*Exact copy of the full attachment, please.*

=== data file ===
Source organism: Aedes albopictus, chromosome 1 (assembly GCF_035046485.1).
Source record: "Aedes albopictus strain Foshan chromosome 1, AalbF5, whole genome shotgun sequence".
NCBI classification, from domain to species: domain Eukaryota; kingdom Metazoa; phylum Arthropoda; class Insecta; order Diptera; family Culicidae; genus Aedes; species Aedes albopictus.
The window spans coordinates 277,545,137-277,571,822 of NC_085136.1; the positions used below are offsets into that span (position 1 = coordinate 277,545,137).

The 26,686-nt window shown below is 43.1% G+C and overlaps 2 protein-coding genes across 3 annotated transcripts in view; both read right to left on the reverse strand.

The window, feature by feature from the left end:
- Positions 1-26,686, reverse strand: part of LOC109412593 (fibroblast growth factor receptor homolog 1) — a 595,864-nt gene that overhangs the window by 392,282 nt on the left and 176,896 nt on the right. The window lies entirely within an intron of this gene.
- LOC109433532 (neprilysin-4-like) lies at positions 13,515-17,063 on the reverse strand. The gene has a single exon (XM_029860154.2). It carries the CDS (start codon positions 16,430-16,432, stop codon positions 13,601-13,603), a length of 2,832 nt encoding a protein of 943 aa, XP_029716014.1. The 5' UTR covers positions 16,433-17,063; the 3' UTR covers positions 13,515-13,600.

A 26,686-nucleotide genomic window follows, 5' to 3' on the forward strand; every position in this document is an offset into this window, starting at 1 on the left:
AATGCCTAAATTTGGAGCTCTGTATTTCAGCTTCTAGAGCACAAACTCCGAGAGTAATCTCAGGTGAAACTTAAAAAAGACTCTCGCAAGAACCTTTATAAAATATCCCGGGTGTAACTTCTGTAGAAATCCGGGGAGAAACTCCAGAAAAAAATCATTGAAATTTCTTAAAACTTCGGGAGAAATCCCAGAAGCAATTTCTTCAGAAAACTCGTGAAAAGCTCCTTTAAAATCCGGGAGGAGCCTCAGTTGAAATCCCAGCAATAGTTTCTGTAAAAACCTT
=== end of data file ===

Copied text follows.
Source organism: Aedes albopictus, chromosome 1 (assembly GCF_035046485.1).
Source record: "Aedes albopictus strain Foshan chromosome 1, AalbF5, whole genome shotgun sequence".
NCBI classification, from domain to species: domain Eukaryota; kingdom Metazoa; phylum Arthropoda; class Insecta; order Diptera; family Culicidae; genus Aedes; species Aedes albopictus.
The window spans coordinates 277,545,137-277,571,822 of NC_085136.1; the positions used below are offsets into that span (position 1 = coordinate 277,545,137).

The 26,686-nt window shown below is 43.1% G+C and overlaps 2 protein-coding genes across 3 annotated transcripts in view; both read right to left on the reverse strand.

The window, feature by feature from the left end:
- Positions 1-26,686, reverse strand: part of LOC109412593 (fibroblast growth factor receptor homolog 1) — a 595,864-nt gene that overhangs the window by 392,282 nt on the left and 176,896 nt on the right. The window lies entirely within an intron of this gene.
- LOC109433532 (neprilysin-4-like) lies at positions 13,515-17,063 on the reverse strand. The gene has a single exon (XM_029860154.2). It carries the CDS (start codon positions 16,430-16,432, stop codon positions 13,601-13,603), a length of 2,832 nt encoding a protein of 943 aa, XP_029716014.1. The 5' UTR covers positions 16,433-17,063; the 3' UTR covers positions 13,515-13,600.

A 26,686-nucleotide genomic window follows, 5' to 3' on the forward strand; every position in this document is an offset into this window, starting at 1 on the left:
AATGCCTAAATTTGGAGCTCTGTATTTCAGCTTCTAGAGCACAAACTCCGAGAGTAATCTCAGGTGAAACTTAAAAAAGACTCTCGCAAGAACCTTTATAAAATATCCCGGGTGTAACTTCTGTAGAAATCCGGGGAGAAACTCCAGAAAAAAATCATTGAAATTTCTTAAAACTTCGGGAGAAATCCCAGAAGCAATTTCTTCAGAAAACTCGTGAAAAGCTCCTTTAAAATCCGGGAGGAGCCTCAGTTGAAATCCCAGCAATAGTTTCTGTAAAAACCTT